An unusual arrangement of leaves in a 407-million-year-old fossilized plant is complicating scientists’ understanding of plant evolution.
Most land plants living today have spiral patterns involving the famous Fibonacci sequence of numbers. Because the spirals are so common, scientists have thought that the patterns must have evolved in some of the earliest land plants. But the leaves of the ancient plant, a member of one of the first plant groups known to have developed leaves, were arranged in spirals that can’t be described by Fibonacci numbers, researchers report in the June 16 Science.
The study “helps us to understand how [the] diversity of plants has been generated,” says botanist Barbara Ambrose, the director of laboratory research at the New York Botanical Garden in New York City, who was not involved in the research.
In the Fibonacci sequence, each number is the sum of the two previous ones: 1, 1, 2, 3, 5, 8, 13 and so on. Examples of spirals in plants that involve Fibonacci numbers can be seen in the arrangement of the leaves of some succulents, the bracts of a pinecone and the seeds of a sunflower, among many other plants (SN: 8/27/02).
In plants with spiraling patterns of leaves, all the leaves can be described by a set of curved lines that spiral clockwise out from the center as well as by a set of curved lines that spiral counterclockwise. If the numbers of clockwise and counterclockwise curves are both numbers found in the Fibonacci sequence, it’s known as Fibonacci spiraling.
Scientists aren’t sure why most modern plants adopt Fibonacci spiraling, but it might help maximize the amount of space between leaves or other plant parts (SN: 7/21/07). The patterns could also arise from the distribution of auxins, a type of plant growth hormone.
In the new study, Sandy Hetherington, a paleobotanist at the University of Edinburgh, and colleagues studied fossils of the extinct Asteroxylon mackiei, a member of a group of plants called lycopods that also includes modern club mosses.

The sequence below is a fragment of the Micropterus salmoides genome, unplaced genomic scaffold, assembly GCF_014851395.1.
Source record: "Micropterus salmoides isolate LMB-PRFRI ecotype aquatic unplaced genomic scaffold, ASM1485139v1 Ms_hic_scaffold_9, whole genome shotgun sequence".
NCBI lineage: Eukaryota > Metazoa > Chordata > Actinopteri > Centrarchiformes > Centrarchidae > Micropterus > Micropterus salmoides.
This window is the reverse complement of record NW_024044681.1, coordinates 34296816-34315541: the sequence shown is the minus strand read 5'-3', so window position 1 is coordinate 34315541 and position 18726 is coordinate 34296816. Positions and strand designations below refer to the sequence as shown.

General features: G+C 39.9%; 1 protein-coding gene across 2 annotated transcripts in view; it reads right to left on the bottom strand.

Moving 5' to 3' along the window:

The fossils were obtained from the Rhynie chert, a roughly 400-million-year-old deposit of sedimentary rock in Aberdeenshire, Scotland, that contains exceptionally well-preserved fossils of some of the first land plants. In 1969, researchers collected hundreds of cross-sectional images of A. mackiei fossils and the surrounding rock. Hetherington’s team digitally reconstructed the cross sections into 3-D representations of the original plants.
Two of the four reconstructed plants exhibited non-Fibonacci spiraling in their leaf arrangements. Both plants had eight counterclockwise spirals (a Fibonacci number). But one had seven clockwise spirals and the other had nine, neither of which is a Fibonacci number.
The leaves on the other two plants didn’t grow in spirals at all — instead, they grew in a series of rings stacked along the stem.
“Given the prevalence of Fibonacci spirals today and in the later fossil records of plants, we definitely expected Fibonacci spirals,” says study coauthor Holly-Anne Turner, a paleontologist now at University College Cork in Ireland. The A. mackiei fossils predate the next-earliest lycopod fossils that show non-Fibonacci spiraling by almost 50 million years.
Lycopod leaves evolved separately from leaves in other types of plants, but some modern lycopods do exhibit Fibonacci spiraling. That suggests the spiraling patterns may have evolved separately in different lineages of plants, says Peter Crane, a botanist and president of the Oak Spring Garden Foundation in Upperville, Va., who was not involved in the study.
A. mackiei is just one species, Ambrose notes. Though the fossil record is patchy, reconstructing other early plants could offer more clues to how these spirals evolve in nature.
New computing technology also means that it’s worth revisiting fossils that had been analyzed by hand decades ago, Turner says. With the amount of information and detail that can be collected from computer simulations, “you could find something really great.”